Rail: Bryan, I know you’ve talked about abolishing the hierarchy in the physical structure of a theater—in a raised stage and lowered audience. It occurs to me that Zoom actually does that in the sense that we’re all here in the same sized rectangle talking to each other. And so I’m curious if you both could respond to what Zoom might allow for in this project of dismantling the hierarchies of culture in theater and society.
Bryan: It's not Zoom that eradicated the trappings and the baggage of 20th century theater that we were still holding onto—it’s the pandemic. We can’t have a proscenium, we can’t have all these bullshit lights with the conceit of naturalism anymore, we can’t have all the ushers yelling at us and telling us where to sit and people scolding us for using our phones. It’s all been levelled. And what’s left is essential. And it turns out that we don’t need anything except human presence and the ability to actually hear and see each other. And we can tell these stories in, I might argue, more compelling ways.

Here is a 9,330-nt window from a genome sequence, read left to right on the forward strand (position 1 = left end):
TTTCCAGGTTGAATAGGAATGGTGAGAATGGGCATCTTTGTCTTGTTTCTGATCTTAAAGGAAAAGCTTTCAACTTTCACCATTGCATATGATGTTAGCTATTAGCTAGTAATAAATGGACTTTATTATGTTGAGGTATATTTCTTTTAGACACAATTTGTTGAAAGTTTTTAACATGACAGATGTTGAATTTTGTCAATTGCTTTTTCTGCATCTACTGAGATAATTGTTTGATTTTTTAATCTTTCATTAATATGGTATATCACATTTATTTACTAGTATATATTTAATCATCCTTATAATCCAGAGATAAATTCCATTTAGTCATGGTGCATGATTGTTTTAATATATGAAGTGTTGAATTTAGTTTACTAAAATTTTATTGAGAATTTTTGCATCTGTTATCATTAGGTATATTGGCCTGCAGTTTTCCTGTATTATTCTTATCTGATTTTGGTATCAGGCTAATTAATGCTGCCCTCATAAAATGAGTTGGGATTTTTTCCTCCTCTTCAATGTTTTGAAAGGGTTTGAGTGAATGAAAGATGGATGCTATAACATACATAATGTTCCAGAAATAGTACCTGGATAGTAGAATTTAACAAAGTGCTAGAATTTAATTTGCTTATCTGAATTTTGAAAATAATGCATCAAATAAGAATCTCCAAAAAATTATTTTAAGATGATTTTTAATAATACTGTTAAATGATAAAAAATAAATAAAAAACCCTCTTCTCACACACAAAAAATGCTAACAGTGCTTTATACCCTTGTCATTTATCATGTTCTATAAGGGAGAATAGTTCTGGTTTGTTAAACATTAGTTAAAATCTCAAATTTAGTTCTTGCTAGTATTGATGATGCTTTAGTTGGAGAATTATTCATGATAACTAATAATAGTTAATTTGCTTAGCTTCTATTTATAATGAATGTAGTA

Rail: Definitely, and something that seems so essential to Theater of War Productions is that only half of the performance is actors acting and the other part is this community dialogue where you often have very disparate members of a community—whether they’re police, people formerly incarcerated—all different folks in one room to, as you’ve said, “communalize trauma.” Was that successful last night?